How to Prevent Choking
One of the scariest things a parent can come face to face with is their child choking. It is part of an infant’s learning curve and method of discovery to put things in his mouth — big things, small things, things that don’t belong there, things that do.
As summer approaches, we need to be extra vigilant about protecting our children from potential choking hazards.
Facts about Choking
Did you know that:
- Choking is the leading cause of death among children especially those under 48 months
- Choking is the number one cause of accidental death in babies under 12 months
- Over 17,000 children were treated in emergency rooms because of choking in 2001
- More than 50 percent of choking incidents involve food
- Balloons are the leading, non-food-related cause of choking for children under 36 months and are a common cause of choking in children up to age 8 years
Safe Food Tips to Prevent Choking
Since more than 50 percent of choking incidents involve food, it is important to identify the most commonly associated foods and suggest some tips for snack time and meal time.
Foods that pose a choking hazard include:
- Whole hot dogs
- Hard candy
- Whole Grapes
- Peanut butter
- Oranges and grapefruit pieces
Simple safe food tips include:
- Remember that children under the age of 4 years old are still trying to master chewing, swallowing and breathing at the same time
- If your child does not have molars, the possibility of choking increases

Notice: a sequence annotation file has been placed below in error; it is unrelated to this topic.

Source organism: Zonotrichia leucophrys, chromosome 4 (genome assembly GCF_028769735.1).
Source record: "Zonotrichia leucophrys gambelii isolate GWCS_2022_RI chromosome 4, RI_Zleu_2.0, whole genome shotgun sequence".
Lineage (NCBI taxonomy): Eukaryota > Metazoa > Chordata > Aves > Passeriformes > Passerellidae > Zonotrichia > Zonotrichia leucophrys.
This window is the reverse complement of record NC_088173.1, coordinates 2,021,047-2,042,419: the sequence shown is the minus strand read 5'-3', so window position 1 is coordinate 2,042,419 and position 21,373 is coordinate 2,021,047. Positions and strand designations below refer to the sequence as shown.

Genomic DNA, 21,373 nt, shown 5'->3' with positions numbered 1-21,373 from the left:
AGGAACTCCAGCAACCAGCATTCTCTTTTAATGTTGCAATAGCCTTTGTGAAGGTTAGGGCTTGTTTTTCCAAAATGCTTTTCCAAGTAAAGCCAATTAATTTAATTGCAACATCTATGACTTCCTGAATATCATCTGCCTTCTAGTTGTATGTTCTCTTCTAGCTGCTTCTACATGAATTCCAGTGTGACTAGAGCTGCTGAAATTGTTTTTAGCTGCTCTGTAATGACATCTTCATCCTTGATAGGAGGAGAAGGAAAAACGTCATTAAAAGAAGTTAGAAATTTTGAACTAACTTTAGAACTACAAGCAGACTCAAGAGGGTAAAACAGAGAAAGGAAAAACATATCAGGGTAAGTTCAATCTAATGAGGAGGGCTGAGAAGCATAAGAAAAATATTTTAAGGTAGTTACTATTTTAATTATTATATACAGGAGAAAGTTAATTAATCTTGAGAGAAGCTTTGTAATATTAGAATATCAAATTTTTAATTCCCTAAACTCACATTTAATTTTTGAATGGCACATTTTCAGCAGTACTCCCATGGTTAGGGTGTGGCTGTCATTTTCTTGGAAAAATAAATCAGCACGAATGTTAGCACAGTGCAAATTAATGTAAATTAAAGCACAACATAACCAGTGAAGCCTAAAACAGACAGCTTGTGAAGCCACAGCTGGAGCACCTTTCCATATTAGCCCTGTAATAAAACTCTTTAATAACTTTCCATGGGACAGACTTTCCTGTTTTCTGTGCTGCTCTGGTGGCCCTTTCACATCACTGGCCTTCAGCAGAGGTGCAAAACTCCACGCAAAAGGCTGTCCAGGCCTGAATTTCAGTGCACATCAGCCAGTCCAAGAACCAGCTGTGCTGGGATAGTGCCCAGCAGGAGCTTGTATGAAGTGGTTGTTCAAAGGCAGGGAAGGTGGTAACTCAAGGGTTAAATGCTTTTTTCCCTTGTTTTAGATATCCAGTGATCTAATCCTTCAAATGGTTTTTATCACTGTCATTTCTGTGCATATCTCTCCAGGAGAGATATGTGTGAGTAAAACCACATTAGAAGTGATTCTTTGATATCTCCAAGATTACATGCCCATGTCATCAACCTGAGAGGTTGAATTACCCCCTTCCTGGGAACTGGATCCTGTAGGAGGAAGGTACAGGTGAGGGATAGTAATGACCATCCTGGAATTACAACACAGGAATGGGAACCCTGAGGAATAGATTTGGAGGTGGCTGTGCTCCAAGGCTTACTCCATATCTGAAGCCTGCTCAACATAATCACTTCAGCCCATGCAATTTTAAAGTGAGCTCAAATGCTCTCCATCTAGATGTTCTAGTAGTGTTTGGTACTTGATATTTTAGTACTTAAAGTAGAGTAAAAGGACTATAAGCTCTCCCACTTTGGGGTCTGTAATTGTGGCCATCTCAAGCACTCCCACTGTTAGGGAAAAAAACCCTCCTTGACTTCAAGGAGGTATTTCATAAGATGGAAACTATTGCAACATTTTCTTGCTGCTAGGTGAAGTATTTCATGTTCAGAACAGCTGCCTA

- Be vigilant at family, friend or community gatherings for foods that might be easily grabbed by a child and shoved in his mouth.
- Supervise meals. Avoid meals on the go where your attention is occupied with other things, such as driving. Children may not be able to tell you that they’re choking, When this happens, you need to respond immediately.
- Whole hot dogs should never be given to a child. Hot dogs, grapes, grape tomatoes, cheese and other foods should be cut into bite-sized pieces. Hot dogs should be sliced lengthwise into fours and then crosswise into smaller pieces. As the child masters chewing, cut the hot dog in half lengthwise and then cut horizontally, creating semi-circles pieces.
- Apples should be peeled and cut into small pieces. Oranges and grapefruit pieces should be carefully cleared of stringy rind and cut into small pieces. Whatever fruit you’re serving, make sure it is cut into small, bite-sized pieces.
- Make sure your child has swallowed everything in his mouth before he leaves the table. “Squirreling” food in his mouth can increase the risk of choking while the child is playing.
Safe Home Tips to Prevent Choking
Small game pieces and other objects, such as rings, earrings, erasers, safety pins, screws and bolts. Keep these safe home tips in mind this summer:
- Toys that are “small enough to fit through a 1-1/4-inch circle or is smaller than 2-1/4 inches long is unsafe for children under 4 years old.” (Parents.com)
- Pay close attention to the age recommendations on toys and be careful about allowing a small child to play with something meant for an older child. Many of these toys have small pieces that can pose a choking hazard to a young child.
- Keep games with small pieces in a separate room separate from where the younger children play.
- Avoid buying toys out of vending machines. These toys do not have to conform to any safety regulations.
The vast majority of choking incidents are completely preventable with a little vigilance and care. No one wants a family event to end in choking, a trip to the hospital, or with the death of a child from something that could easily have been prevented.
Darlene Oakley is a freelance writer for EmpowHER.com.
“How to Prevent Choking” Dana, Lisa. BabyCenter.com. Web. May 10, 2012.
Household Safety: Preventing Choking. KidsHealth.com. Web. May 10, 2012.
Choking Hazards and Your Baby. Parents. Web. May 10, 2012.
Choking/Suffocation Prevention. Washington State Department of Social and Health Services. Web. May 10, 2012.